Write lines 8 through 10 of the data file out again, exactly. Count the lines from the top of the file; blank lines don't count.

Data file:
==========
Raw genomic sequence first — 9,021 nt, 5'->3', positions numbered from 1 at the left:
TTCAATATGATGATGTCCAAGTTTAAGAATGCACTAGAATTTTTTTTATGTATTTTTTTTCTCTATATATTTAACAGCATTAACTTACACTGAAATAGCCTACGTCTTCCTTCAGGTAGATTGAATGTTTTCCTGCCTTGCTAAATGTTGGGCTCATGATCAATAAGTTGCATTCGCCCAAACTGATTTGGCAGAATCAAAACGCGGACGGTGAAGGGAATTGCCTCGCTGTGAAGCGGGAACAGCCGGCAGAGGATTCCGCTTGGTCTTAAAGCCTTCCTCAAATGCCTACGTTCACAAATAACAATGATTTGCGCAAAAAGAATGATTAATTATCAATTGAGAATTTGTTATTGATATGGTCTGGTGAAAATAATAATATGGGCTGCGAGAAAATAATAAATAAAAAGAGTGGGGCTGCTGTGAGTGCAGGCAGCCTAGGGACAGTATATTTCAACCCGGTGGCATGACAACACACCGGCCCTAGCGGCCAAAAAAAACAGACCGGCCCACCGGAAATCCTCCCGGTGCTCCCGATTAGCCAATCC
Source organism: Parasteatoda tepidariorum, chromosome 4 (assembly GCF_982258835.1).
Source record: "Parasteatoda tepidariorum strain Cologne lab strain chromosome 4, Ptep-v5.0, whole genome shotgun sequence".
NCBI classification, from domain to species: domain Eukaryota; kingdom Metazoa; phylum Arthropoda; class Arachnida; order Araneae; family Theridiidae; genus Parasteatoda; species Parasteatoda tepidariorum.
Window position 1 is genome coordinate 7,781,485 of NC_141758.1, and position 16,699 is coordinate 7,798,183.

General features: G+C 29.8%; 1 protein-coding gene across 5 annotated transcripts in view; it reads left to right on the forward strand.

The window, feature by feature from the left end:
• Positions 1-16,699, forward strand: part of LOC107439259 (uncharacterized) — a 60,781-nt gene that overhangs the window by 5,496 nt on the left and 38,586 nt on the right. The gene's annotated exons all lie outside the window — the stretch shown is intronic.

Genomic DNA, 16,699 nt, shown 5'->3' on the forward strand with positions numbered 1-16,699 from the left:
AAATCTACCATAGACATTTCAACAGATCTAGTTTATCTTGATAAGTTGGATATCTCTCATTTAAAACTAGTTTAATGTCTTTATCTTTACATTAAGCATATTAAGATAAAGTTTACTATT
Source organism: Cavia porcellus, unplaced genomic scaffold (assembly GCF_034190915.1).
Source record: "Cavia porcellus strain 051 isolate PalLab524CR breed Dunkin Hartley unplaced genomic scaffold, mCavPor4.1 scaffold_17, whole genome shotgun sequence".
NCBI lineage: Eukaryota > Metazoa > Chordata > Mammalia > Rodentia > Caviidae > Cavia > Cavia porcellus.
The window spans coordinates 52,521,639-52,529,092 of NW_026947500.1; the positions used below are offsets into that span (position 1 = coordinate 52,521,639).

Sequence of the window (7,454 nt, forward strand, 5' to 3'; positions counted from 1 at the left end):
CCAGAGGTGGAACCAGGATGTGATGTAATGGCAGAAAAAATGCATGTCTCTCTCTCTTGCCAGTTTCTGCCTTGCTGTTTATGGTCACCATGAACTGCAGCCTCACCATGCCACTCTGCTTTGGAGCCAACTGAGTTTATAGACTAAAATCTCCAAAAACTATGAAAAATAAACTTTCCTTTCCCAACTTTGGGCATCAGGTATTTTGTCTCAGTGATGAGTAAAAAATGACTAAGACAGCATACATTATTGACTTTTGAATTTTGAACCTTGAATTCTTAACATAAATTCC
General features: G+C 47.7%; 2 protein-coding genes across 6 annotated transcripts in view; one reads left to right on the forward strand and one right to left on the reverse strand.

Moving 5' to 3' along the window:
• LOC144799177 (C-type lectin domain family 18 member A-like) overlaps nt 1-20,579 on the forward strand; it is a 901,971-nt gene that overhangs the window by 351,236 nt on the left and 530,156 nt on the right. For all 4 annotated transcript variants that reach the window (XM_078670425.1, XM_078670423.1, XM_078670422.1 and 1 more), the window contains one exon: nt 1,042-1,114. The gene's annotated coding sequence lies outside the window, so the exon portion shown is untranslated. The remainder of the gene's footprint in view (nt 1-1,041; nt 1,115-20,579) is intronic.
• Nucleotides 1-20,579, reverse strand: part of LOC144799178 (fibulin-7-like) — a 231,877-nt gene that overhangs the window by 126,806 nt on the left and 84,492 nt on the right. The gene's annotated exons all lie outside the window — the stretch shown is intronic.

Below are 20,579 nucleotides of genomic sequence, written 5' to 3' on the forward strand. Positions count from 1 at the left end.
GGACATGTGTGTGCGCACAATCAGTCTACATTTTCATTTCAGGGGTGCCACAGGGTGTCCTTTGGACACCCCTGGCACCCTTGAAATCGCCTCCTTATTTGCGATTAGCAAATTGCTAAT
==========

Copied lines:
The window, feature by feature from the left end:
• Positions 1-16,699, forward strand: part of LOC107439259 (uncharacterized) — a 60,781-nt gene that overhangs the window by 5,496 nt on the left and 38,586 nt on the right. The gene's annotated exons all lie outside the window — the stretch shown is intronic.

Genomic DNA, 16,699 nt, shown 5'->3' on the forward strand with positions numbered 1-16,699 from the left: